Winter Storm Reminder Of Chronic Disrepair In Dallas Neighborhood Many Immigrants Call Home
Some residents of Dallas' Vickery Meadow neighborhood still did not have running water. A City of Dallas attorney says property owners could face legal action if repairs aren't made or alternatives for residents aren't provided.
When the power went out and temperatures dipped below freezing, Dallas resident Ana Lopez sought shelter at a friend’s place.
The Mexico native has lived in the ethnically diverse neighborhood known as Vickery Meadow for more than a decade. Many residents are either refugees or immigrants. Most live in apartments.
“People live here because that’s what they can afford,” she said. “The apartments here are very old. They have many deficiencies."
The recent winter storm was just another example of how emergency situations hit this neighborhood hard. The aging and sometimes poorly maintained buildings cause issues for residents year-round.
"We have problems with air conditioning units and windows, including mine, that are broken," Lopez said.
Lopez is back home now and said she has electricity and water. Others, though, haven’t been as fortunate.
Ashley Holm is the director of outcomes and evaluation for Literacy Achieves, a nonprofit that teaches English as a second language to many residents in the neighborhood.
“When the power went out, it really affected this neighborhood,” Holm said. “These apartment buildings are in disrepair. They’re older, not great condition. This is probably the last neighborhood that needed the power and water to go out.”
Holm’s organization distributed food, water, diapers and other supplies for several days after the storm. She said they’re also planning to provide financial assistance.
Ana Lopez said various organizations and individuals often provide assistance to residents in need, especially after an emergency like the winter storm. But she said the apartment complexes in the neighborhood need to be better maintained.
As of Friday, some residents in Vickery Meadow and across the city still did not have running water. Some also had property damaged due to busted water pipes.
Jill Haning, an attorney with the City of Dallas and chief of community prosecution, said as of Monday morning, the city knew of at least eight properties across the city without running water. She stressed the exact number is hard to pin down because of ongoing repairs at various locations.
“The problem is…once they fix an issue and they can turn the water back on, then sometimes they find new leaks or new pipes burst as a result of some other pressure,” Haning said.
Haning’s office oversees cases involving violations of minimum property standards, such as plumbing, electrical and construction. Since the storm, several cases have been referred to her office, including one against Wildflower Apartments in Vickery Meadow, which didn’t have working water in some of its buildings.
“Not only do you need to have licensed plumbers out here…you also need to providing alternative forms of water,” Haning said. “They do have portable showers on site now. They have exterior faucets that people were getting water for cleaning and using the restroom. They’re providing water.”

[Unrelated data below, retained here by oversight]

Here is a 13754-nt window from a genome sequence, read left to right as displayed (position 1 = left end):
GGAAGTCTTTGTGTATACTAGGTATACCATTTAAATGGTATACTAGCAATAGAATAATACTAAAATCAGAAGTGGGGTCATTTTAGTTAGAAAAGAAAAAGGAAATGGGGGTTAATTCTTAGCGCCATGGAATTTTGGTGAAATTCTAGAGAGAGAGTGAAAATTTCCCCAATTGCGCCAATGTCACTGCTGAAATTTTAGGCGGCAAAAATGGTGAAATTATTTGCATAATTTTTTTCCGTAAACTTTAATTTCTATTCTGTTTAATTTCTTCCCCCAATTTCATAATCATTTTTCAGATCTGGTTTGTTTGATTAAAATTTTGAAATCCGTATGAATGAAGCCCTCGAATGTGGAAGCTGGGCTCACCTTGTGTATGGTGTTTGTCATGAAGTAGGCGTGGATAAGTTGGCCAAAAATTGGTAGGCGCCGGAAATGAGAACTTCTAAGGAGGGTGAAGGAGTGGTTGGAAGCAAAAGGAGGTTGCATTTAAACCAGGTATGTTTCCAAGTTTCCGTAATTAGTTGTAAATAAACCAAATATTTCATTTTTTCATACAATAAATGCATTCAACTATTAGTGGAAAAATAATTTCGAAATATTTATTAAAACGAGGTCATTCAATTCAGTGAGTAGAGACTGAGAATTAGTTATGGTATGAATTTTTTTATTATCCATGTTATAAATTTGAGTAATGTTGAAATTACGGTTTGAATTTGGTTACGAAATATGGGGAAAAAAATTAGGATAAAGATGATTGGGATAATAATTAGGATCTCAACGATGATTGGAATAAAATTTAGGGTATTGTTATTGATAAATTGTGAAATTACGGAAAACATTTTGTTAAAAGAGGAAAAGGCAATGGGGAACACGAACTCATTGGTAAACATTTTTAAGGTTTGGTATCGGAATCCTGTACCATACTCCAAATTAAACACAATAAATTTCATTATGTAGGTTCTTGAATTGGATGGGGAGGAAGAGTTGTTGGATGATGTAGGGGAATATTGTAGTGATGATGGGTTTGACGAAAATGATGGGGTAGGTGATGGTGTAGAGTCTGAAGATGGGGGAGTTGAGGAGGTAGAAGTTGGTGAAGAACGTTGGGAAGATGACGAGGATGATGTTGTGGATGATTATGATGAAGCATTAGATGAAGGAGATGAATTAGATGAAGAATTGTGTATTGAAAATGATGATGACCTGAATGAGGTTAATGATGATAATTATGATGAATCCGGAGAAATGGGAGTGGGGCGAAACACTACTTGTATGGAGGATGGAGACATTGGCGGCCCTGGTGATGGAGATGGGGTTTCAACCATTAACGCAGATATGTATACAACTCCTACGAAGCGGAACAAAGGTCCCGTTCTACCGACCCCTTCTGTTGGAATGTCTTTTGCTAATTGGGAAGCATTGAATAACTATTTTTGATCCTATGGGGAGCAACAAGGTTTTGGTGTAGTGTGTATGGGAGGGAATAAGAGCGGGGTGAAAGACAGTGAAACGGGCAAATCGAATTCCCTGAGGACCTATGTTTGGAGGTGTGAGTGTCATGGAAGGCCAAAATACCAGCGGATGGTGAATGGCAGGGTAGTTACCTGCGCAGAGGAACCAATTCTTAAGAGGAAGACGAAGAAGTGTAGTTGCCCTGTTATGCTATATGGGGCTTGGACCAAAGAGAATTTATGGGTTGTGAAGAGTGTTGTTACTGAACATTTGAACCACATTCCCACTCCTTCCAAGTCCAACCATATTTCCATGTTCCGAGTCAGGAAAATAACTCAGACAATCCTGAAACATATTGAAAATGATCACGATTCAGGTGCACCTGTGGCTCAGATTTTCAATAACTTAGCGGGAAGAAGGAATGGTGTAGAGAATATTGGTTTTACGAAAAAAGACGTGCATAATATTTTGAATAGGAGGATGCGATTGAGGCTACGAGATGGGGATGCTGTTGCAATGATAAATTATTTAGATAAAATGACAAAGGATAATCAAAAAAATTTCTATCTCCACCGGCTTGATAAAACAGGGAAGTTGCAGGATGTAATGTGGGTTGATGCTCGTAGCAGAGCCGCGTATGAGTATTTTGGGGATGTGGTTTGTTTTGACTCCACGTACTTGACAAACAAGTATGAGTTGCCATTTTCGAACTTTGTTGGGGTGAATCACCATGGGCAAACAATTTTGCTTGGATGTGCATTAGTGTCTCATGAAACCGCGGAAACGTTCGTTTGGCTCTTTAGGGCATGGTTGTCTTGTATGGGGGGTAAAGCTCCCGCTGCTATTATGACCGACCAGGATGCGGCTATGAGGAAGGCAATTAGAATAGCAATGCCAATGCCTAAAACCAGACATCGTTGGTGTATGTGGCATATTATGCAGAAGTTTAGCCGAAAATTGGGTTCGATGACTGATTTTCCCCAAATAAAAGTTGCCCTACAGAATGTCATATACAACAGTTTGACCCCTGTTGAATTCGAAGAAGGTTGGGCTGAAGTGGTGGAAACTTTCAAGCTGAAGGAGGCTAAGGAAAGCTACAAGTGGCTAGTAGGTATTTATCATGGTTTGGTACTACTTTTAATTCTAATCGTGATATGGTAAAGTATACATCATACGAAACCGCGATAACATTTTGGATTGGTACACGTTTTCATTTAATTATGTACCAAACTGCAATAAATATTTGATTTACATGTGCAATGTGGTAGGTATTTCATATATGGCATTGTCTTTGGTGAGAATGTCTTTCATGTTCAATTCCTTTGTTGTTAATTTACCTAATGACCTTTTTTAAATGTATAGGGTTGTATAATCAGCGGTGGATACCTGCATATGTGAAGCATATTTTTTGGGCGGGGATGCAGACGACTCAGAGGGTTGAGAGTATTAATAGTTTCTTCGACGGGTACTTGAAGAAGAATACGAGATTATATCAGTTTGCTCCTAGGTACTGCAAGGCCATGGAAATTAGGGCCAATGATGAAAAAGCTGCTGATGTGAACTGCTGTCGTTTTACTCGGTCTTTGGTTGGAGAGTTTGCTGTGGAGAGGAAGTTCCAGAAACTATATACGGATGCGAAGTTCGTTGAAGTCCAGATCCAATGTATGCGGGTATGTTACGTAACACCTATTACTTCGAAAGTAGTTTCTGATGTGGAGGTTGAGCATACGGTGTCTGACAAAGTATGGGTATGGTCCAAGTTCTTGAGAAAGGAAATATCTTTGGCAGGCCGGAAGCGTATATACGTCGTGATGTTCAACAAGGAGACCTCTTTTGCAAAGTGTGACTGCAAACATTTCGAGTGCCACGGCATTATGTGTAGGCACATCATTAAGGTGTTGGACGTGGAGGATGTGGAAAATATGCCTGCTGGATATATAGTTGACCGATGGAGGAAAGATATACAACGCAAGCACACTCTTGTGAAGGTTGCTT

If the complex doesn't provide water or if the problems there aren’t repaired soon, she said her office could sue the property owners and issue them a notice of violation.
Wildflower Apartments still had units without water Sunday, but Haning said they were making progress.
KERA reached out to the property manager at Wildflower but has not heard back.
Dallas City Council member Jennifer Staubach Gates represents the area that includes Vickery Meadow. Her district is like a tale of two cities. West of Interstate 75 sit high-end homes, shopping centers and restaurants, while Vickery Meadow is just east of 75.
After the storm, Gates and her staff checked on residents in Vickery Meadow, and reached out to apartment complexes to find out who had water and who didn’t.
She also talked to local nonprofits and pastors, texting and setting up a call to talk about how they could best serve the residents.
“My concern was we’ve got other residents out there that might not know that these resources are available at Literacy Achieves or at the community center because, you know, they probably are not reading my newsletter and they’re probably not on social media because they don’t have electricity," Gates said.
Fortunately, she said, news that help was available spread through word of mouth, and when the snow and ice cleared, people lined up to get supplies.
Gates said the city needs to do a better job of planning for the neighborhood’s future.
“Where you have to allow for development, you have to at the same time say, ‘Okay, this is a priority of the city to have workforce housing and we’re about to lose it,'” she said.
Lopez said calling Vickery Meadow home is more like surviving than living, but some residents settle for the conditions because they feel like they have no other choice.
“They can’t complain more because they’re limited by their language; they’re limited by their immigration status,” Lopez said. “If I complain, sometimes they ignore me. What can I do? I have to live.”
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